CrossRoads:
Oh, your heating profile just kills me! Get a meter with thermocouple probe and do it properly, such as
EX330: 12 Function Mini MultiMeter + Non-Contact Voltage Detector | Extech Instruments
Ramp up temperature to 100-125C, hold for 90 seconds. That activates the flux in the solder paste.
Ramp up the temperature to 185-200C, never exceed 205C, that reflows the solder in between 80-90 seconds.
Cool down by slowly opening the door, once below ~183C the solder will have solidified.

Don't damage parts with overly long heating times.
250F should not be melting solder, that's only 121C. Not nearly hot enough.
I use an ancient Sears Kenmore toaster oven with 4 heating elements, 1500W. Smaller ones are only 1000-1200W and do not ramp up the temperatures fast enough.

I use Kester EP256 solder from https://www.cmlsupply.com/search.php?Search=&search_query=ep256, 35g syringe will last you a while, they a good price on it.
I bought a 500g tub and refill my syringe (I bought a few to start, and then the tub). Keep it refrigerated to last longer. Let it warm up before use.

Fair enough. I dont know what the actual 'temp' is inside (as I dont have it automated by any sense of the word, all visual!) LOL..

I know I just turn my 'dial' to between 200-250. (whatever it 'truly' equates to.. YMMV)

The point is that "I" feel there is a better approach when attempting SMT/SMD soldering by hand... and was just sharing how easy a basic set-up could be thrown together.

Have never lost a board, caused faulty part/component failure, and have done two sided boards as well.

  • (knock on wood)

People who do ceramics use a ‘cone’ for temperature/firing.

Just thinking out load, wonder if a visible technique using solder could be put together to do something similar at different locations in the oven.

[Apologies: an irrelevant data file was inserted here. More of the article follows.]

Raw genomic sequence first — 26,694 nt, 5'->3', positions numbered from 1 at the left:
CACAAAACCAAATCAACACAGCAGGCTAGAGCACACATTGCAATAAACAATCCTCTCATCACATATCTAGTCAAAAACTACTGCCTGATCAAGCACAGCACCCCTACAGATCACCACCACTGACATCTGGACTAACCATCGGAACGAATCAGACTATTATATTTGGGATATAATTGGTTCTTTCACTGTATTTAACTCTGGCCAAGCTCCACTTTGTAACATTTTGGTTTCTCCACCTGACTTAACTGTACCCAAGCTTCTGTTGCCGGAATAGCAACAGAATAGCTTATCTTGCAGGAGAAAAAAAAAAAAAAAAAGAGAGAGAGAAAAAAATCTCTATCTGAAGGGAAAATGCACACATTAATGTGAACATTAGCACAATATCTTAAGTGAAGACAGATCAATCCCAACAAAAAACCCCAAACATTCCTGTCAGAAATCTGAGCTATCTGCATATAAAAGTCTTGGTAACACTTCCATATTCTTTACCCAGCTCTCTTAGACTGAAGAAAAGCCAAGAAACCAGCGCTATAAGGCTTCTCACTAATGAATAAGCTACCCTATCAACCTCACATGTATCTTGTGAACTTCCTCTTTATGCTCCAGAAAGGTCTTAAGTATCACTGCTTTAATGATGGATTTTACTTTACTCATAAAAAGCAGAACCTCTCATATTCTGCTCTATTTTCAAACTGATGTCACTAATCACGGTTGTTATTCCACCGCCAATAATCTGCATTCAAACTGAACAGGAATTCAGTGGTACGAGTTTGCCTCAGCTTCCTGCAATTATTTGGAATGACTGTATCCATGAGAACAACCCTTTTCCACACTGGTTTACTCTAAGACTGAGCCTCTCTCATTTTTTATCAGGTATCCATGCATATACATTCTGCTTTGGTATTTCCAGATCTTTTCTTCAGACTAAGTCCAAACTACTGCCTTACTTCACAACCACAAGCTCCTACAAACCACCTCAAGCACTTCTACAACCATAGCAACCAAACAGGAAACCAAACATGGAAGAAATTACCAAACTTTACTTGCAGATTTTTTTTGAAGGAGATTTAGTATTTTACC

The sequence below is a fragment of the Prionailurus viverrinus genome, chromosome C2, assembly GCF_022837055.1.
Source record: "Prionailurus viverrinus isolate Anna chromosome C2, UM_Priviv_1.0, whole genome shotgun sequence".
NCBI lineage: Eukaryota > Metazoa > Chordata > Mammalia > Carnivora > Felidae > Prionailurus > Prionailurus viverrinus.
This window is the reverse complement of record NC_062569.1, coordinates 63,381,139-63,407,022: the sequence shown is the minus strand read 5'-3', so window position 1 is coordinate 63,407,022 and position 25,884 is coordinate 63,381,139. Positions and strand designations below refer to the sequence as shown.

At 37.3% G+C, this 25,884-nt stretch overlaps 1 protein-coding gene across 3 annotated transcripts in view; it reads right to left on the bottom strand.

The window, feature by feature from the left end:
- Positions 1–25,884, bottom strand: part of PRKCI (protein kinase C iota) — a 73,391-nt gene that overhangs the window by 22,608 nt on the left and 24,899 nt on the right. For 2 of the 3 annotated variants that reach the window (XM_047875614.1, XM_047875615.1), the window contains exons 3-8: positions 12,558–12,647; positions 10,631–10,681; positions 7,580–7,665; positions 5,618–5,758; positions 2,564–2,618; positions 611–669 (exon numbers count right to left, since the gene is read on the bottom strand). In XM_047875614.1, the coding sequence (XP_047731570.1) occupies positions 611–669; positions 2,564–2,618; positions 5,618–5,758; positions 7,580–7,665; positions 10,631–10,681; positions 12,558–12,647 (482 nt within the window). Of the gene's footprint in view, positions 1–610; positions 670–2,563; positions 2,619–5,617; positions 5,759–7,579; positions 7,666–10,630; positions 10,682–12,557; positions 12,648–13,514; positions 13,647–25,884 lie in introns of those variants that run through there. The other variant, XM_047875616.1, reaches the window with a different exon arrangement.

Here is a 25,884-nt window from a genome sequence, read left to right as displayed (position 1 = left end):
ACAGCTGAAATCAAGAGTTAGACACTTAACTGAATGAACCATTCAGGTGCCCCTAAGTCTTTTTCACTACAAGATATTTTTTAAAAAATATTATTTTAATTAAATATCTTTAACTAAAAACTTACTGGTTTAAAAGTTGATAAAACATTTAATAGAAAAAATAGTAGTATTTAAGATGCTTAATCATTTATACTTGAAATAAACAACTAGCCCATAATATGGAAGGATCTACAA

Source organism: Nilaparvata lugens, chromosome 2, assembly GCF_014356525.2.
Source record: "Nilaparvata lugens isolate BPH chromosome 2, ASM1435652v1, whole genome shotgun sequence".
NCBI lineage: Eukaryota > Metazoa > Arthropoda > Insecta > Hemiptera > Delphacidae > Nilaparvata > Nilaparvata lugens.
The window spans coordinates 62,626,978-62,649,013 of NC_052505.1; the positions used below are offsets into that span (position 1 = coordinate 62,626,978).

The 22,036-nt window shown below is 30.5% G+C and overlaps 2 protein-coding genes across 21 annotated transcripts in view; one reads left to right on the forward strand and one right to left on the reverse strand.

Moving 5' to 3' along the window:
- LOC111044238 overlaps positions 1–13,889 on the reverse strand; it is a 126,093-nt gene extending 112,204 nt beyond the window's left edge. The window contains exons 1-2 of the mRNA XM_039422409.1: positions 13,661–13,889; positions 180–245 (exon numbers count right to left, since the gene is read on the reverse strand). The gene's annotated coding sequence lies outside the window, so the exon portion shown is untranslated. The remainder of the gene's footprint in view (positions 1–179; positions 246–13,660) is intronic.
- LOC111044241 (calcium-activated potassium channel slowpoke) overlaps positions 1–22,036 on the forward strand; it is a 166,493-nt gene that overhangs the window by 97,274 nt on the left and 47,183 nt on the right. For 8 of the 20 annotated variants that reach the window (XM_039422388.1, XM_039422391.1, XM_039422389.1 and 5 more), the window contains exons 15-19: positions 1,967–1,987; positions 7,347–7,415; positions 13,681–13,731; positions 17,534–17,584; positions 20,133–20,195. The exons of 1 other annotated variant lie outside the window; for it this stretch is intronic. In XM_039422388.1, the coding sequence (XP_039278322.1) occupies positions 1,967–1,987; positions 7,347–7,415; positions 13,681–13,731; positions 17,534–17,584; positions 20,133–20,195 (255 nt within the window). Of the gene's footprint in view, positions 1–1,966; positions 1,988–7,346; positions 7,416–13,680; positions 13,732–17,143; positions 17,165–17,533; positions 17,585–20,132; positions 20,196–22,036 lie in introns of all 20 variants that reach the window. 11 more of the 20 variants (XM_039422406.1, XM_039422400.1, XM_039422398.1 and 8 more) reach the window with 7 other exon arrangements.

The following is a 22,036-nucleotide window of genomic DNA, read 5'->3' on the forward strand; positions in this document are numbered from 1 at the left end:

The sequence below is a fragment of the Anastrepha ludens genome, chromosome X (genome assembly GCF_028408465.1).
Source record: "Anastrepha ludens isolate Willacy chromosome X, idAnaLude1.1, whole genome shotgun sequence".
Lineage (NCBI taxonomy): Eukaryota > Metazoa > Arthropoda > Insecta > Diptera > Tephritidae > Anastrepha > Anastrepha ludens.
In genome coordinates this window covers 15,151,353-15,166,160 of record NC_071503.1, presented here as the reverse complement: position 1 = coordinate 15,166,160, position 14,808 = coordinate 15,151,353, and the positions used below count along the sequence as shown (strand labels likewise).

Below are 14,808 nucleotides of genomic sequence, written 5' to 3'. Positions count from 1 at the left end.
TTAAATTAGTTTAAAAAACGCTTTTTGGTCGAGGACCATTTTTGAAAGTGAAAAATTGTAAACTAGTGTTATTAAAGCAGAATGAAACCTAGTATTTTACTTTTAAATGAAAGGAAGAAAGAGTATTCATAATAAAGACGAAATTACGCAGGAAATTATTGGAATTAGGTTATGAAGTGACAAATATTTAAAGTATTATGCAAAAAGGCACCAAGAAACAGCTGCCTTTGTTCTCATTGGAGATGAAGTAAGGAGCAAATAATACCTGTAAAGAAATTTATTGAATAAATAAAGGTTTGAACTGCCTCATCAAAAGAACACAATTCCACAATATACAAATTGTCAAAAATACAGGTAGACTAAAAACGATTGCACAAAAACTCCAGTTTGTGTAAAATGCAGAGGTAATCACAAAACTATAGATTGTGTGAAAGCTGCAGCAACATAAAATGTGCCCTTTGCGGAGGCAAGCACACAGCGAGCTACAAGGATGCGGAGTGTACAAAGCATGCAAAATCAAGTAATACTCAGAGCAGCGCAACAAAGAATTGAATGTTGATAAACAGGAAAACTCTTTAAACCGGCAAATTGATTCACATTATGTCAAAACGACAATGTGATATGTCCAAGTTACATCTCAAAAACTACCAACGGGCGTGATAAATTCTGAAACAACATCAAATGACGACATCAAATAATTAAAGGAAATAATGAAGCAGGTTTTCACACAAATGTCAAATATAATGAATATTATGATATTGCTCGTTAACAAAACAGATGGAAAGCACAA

https://www.google.ca/search?q=ceramic+cone+chart&rlz=1C9BKJA_enCA713CA713&hl=en-US&prmd=isvn&tbm=isch&tbo=u&source=univ&fir=8QfSWC-tx_jKCM%3A%2C82XVOYGTAFGmnM%2C_%3BzizBVVczQDYZfM%3A%2CEDaBbje-cNHXNM%2C_%3BJKnATJk16WWVtM%3A%2CGYzy0t0VQXx2NM%2C_%3BCfyX0OspUHMkdM%3A%2Cawa_dTph9LcbpM%2C_%3BIjoJvpXqVBTreM%3A%2CddbgpvvN2Vm25M%2C_%3BIRnRI875i_C0MM%3A%2C0AwJ3gNZE7_INM%2C_%3BsUCTs_IX0YwAaM%3A%2C5pPJqnFxu7fk_M%2C_%3BTRmAdR2jn49OQM%3A%2Ccczot0tuNfvm7M%2C_%3B0dpEhF-RM6_4YM%3A%2CnL5BJflykSq0wM%2C_%3BqrdJzmBHUtrQ5M%3A%2C1jzFb7XWgvMldM%2C_&usg=__frUVq7VztHYVProiWS5QqZccstA%3D&sa=X&ved=0ahUKEwjGvbzTzKLSAhUmxlQKHVkvAIYQsAQIGQ&biw=1024&bih=653

Edit:
Maybe something like a solder fuse when melted, a car horn :wink: goes off or other.

Maybe a young Boston man could make small boards that have 1206 pads connected to the outside world.
You place a zero ohm SMD resistor with solder paste on the pads.
Perhaps at several locations in the oven.
When connections are all made, stop the cycle or start a timer . . . then stop the cycle.

Edit:
OK, I just tried the zero ohm SMD resistor with solder paste.
Result, solder paste can be ohms without melting therfore no go. :frowning:

But perhaps the melting fuse might work.

.

Really need temperature measuring to ensure the never exceed temperature is not exceeded, that can damage parts.
The solder needs two temperature ranges ideally - one to activate the flux, one to melt the solder. See the temperature profile for EP256 solder paste in the attachment.
Compare to the profile for an 0805 LED, which is based on lead-free solder.
http://www.osram-os.com/Graphics/XPic9/00078860_0.pdf

I think there are things similar to what you suggest that will indicate when the temperatures are reached. I’m looking now for a paint or tape or something similar.

Kester_EP256_Data_Sheet.pdf (54.9 KB)

Maybe a couple of these, for the low & high range
http://www.dkr.co.il/COLOTEMP---The-color-change-crayon.htm

Yup, LarryD. I'm getting new corneas in a few weeks, then the mists might clear. Next is a new or reconditioned brain, can't find such on Ebay though!!

I think the detail of replies has gone beyond my original point. All that was bugging me was that the method of obtaining resistors through suppliers seemed to me to have changed but on reflection it is more than twenty years since I actually PURCHASED them if you see what I mean. I’m 78 and the fact is that the frequency of my designing and producing PCBs has vastly diminished so I have relied on my stocks of resistors built up around the time the world began (30 years ago that is!). It’s my aching brain that’s the problem I think!

Now SMD has crept up on my awareness which I find intriguing but the topic of reflow ovens is really suited to another thread isn’t it?